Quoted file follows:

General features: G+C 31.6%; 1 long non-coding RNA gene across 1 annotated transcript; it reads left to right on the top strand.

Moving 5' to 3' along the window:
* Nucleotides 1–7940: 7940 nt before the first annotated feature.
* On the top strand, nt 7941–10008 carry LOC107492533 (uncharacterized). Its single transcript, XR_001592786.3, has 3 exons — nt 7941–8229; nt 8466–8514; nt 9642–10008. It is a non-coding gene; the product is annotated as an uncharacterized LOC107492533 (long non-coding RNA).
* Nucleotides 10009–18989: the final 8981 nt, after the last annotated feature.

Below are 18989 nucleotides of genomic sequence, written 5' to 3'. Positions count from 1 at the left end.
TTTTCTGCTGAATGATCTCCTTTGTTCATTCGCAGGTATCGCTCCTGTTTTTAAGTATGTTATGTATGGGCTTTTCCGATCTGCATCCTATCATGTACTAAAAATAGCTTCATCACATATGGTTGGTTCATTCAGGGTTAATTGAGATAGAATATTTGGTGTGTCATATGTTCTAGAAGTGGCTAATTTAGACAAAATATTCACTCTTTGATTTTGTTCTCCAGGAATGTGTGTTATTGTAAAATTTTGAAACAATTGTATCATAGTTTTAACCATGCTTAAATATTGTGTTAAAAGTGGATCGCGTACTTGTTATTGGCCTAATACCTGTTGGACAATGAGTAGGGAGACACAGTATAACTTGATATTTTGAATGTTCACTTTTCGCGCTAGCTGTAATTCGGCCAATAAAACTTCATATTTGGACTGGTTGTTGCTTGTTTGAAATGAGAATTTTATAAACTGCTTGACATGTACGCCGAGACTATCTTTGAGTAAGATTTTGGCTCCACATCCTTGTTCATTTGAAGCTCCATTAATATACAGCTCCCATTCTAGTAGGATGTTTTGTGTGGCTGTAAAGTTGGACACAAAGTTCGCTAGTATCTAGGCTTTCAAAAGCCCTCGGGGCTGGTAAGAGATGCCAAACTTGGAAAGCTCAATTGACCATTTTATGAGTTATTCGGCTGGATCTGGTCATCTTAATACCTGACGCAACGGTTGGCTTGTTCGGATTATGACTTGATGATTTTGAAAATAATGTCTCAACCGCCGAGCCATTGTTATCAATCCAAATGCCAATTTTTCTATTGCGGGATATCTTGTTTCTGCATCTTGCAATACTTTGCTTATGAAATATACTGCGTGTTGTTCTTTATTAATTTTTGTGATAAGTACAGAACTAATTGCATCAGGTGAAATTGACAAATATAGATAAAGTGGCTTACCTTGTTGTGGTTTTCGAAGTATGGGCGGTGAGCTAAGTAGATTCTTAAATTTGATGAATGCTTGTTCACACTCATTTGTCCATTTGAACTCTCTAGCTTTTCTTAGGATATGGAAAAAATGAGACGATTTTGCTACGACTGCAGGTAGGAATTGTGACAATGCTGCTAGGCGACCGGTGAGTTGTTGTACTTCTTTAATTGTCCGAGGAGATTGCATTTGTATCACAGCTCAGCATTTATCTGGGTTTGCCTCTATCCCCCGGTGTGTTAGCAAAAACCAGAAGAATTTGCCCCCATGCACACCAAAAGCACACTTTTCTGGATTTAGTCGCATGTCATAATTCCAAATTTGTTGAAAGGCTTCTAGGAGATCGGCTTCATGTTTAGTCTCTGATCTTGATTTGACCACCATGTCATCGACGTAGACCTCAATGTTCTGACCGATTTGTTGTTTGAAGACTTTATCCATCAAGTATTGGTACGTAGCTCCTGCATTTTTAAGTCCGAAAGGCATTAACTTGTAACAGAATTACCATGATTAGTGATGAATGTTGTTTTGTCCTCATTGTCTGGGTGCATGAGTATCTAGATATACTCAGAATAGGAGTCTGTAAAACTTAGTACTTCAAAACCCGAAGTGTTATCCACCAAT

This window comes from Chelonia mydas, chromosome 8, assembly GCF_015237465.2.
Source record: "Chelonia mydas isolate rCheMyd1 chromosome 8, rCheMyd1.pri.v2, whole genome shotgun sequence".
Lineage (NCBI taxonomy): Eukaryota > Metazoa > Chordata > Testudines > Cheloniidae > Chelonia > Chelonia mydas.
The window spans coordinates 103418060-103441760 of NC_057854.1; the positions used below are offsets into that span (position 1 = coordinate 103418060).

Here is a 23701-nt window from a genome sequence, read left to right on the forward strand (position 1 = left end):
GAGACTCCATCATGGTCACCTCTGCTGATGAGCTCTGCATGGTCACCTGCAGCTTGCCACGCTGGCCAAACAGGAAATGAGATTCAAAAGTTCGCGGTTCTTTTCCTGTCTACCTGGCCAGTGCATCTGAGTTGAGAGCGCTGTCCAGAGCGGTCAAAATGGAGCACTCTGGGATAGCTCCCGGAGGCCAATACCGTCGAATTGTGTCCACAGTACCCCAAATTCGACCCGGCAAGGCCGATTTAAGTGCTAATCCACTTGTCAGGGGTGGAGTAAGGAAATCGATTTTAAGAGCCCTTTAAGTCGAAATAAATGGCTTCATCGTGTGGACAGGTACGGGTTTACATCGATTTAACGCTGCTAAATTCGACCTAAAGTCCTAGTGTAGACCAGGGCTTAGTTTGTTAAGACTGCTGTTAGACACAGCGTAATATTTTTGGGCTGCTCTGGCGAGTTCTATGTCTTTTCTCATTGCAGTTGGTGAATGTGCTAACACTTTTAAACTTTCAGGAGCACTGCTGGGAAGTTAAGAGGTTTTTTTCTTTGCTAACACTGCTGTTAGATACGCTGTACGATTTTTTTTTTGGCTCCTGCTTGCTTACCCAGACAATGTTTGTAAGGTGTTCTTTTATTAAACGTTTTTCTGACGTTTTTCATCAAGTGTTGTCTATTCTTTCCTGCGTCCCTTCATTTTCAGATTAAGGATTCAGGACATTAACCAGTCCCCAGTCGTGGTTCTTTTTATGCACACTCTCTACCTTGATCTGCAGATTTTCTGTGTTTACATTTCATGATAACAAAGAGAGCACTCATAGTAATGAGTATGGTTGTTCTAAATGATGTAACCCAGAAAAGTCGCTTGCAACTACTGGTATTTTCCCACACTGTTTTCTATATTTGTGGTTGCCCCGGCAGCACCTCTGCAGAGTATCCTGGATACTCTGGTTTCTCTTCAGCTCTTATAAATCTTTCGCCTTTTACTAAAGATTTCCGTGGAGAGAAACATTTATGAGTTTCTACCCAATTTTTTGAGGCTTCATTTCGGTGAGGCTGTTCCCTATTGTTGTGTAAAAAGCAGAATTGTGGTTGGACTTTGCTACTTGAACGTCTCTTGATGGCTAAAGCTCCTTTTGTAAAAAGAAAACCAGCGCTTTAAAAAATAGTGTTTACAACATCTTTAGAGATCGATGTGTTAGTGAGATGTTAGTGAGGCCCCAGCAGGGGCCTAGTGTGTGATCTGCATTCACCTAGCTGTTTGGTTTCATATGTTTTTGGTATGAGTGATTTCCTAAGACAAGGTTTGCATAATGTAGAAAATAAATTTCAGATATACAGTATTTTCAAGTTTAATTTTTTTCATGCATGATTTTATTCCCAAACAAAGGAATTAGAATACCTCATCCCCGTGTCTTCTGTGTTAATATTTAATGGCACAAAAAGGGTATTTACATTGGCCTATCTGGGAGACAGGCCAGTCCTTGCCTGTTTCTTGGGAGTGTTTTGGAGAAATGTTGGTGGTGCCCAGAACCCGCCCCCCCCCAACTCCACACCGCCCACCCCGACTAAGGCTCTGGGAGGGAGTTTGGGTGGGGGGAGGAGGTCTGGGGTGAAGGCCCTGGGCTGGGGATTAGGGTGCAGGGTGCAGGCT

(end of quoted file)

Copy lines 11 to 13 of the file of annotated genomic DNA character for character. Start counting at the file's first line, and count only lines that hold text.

The window spans coordinates 103418060-103441760 of NC_057854.1; the positions used below are offsets into that span (position 1 = coordinate 103418060).

Here is a 23701-nt window from a genome sequence, read left to right on the forward strand (position 1 = left end):
GAGACTCCATCATGGTCACCTCTGCTGATGAGCTCTGCATGGTCACCTGCAGCTTGCCACGCTGGCCAAACAGGAAATGAGATTCAAAAGTTCGCGGTTCTTTTCCTGTCTACCTGGCCAGTGCATCTGAGTTGAGAGCGCTGTCCAGAGCGGTCAAAATGGAGCACTCTGGGATAGCTCCCGGAGGCCAATACCGTCGAATTGTGTCCACAGTACCCCAAATTCGACCCGGCAAGGCCGATTTAAGTGCTAATCCACTTGTCAGGGGTGGAGTAAGGAAATCGATTTTAAGAGCCCTTTAAGTCGAAATAAATGGCTTCATCGTGTGGACAGGTACGGGTTTACATCGATTTAACGCTGCTAAATTCGACCTAAAGTCCTAGTGTAGACCAGGGCTTAGTTTGTTAAGACTGCTGTTAGACACAGCGTAATATTTTTGGGCTGCTCTGGCGAGTTCTATGTCTTTTCTCATTGCAGTTGGTGAATGTGCTAACACTTTTAAACTTTCAGGAGCACTGCTGGGAAGTTAAGAGGTTTTTTTCTTTGCTAACACTGCTGTTAGATACGCTGTACGATTTTTTTTTTGGCTCCTGCTTGCTTACCCAGACAATGTTTGTAAGGTGTTCTTTTATTAAACGTTTTTCTGACGTTTTTCATCAAGTGTTGTCTATTCTTTCCTGCGTCCCTTCATTTTCAGATTAAGGATTCAGGACATTAACCAGTCCCCAGTCGTGGTTCTTTTTATGCACACTCTCTACCTTGATCTGCAGATTTTCTGTGTTTACATTTCATGATAACAAAGAGAGCACTCATAGTAATGAGTATGGTTGTTCTAAATGATGTAACCCAGAAAAGTCGCTTGCAACTACTGGTATTTTCCCACACTGTTTTCTATATTTGTGGTTGCCCCGGCAGCACCTCTGCAGAGTATCCTGGATACTCTGGTTTCTCTTCAGCTCTTATAAATCTTTCGCCTTTTACTAAAGATTTCCGTGGAGAGAAACATTTATGAGTTTCTACCCAATTTTTTGAGGCTTCATTTCGGTGAGGCTGTTCCCTATTGTTGTGTAAAAAGCAGAATTGTGGTTGGACTTTGCTACTTGAACGTCTCTTGATGGCTAAAGCTCCTTTTGTAAAAAGAAAACCAGCGCTTTAAAAAATAGTGTTTACAACATCTTTAGAGATCGATGTGTTAGTGAGATGTTAGTGAGGCCCCAGCAGGGGCCTAGTGTGTGATCTGCATTCACCTAGCTGTTTGGTTTCATATGTTTTTGGTATGAGTGATTTCCTAAGACAAGGTTTGCATAATGTAGAAAATAAATTTCAGATATACAGTATTTTCAAGTTTAATTTTTTTCATGCATGATTTTATTCCCAAACAAAGGAATTAGAATACCTCATCCCCGTGTCTTCTGTGTTAATATTTAATGGCACAAAAAGGGTATTTACATTGGCCTATCTGGGAGACAGGCCAGTCCTTGCCTGTTTCTTGGGAGTGTTTTGGAGAAATGTTGGTGGTGCCCAGAACCCGCCCCCCCCCAACTCCACACCGCCCACCCCGACTAAGGCTCTGGGAGGGAGTTTGGGTGGGGGGAGGAGGTCTGGGGTGAAGGCCCTGGGCTGGGGATTAGGGTGCAGGGTGCAGGCT